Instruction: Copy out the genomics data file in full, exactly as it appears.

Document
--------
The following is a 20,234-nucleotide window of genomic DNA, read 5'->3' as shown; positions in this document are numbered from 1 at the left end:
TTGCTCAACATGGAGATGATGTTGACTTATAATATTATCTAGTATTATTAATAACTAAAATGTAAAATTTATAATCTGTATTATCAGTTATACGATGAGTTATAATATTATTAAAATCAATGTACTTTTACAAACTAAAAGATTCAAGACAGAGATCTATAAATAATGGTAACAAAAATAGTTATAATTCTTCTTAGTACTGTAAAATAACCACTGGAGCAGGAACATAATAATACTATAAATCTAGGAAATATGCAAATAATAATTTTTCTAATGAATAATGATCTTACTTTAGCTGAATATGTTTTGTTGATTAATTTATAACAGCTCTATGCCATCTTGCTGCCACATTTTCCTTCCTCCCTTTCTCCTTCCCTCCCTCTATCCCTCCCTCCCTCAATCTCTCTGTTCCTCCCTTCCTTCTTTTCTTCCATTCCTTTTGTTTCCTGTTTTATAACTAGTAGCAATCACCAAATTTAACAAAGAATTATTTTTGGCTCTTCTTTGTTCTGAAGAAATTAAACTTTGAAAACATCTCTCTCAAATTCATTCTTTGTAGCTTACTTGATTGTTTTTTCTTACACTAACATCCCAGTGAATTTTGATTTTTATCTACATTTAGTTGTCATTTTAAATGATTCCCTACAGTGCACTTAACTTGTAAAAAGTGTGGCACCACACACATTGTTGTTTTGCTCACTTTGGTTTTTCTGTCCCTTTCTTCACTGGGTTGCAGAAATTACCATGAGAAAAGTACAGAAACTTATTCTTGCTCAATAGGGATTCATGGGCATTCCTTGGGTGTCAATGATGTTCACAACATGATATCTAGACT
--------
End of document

The following is a 20,234-nucleotide window of genomic DNA, read 5'->3' as shown; positions in this document are numbered from 1 at the left end:
TTGCTCAACATGGAGATGATGTTGACTTATAATATTATCTAGTATTATTAATAACTAAAATGTAAAATTTATAATCTGTATTATCAGTTATACGATGAGTTATAATATTATTAAAATCAATGTACTTTTACAAACTAAAAGATTCAAGACAGAGATCTATAAATAATGGTAACAAAAATAGTTATAATTCTTCTTAGTACTGTAAAATAACCACTGGAGCAGGAACATAATAATACTATAAATCTAGGAAATATGCAAATAATAATTTTTCTAATGAATAATGATCTTACTTTAGCTGAATATGTTTTGTTGATTAATTTATAACAGCTCTATGCCATCTTGCTGCCACATTTTCCTTCCTCCCTTTCTCCTTCCCTCCCTCTATCCCTCCCTCCCTCAATCTCTCTGTTCCTCCCTTCCTTCTTTTCTTCCATTCCTTTTGTTTCCTGTTTTATAACTAGTAGCAATCACCAAATTTAACAAAGAATTATTTTTGGCTCTTCTTTGTTCTGAAGAAATTAAACTTTGAAAACATCTCTCTCAAATTCATTCTTTGTAGCTTACTTGATTGTTTTTTCTTACACTAACATCCCAGTGAATTTTGATTTTTATCTACATTTAGTTGTCATTTTAAATGATTCCCTACAGTGCACTTAACTTGTAAAAAGTGTGGCACCACACACATTGTTGTTTTGCTCACTTTGGTTTTTCTGTCCCTTTCTTCACTGGGTTGCAGAAATTACCATGAGAAAAGTACAGAAACTTATTCTTGCTCAATAGGGATTCATGGGCATTCCTTGGGTGTCAATGATGTTCACAACATGATATCTAGACT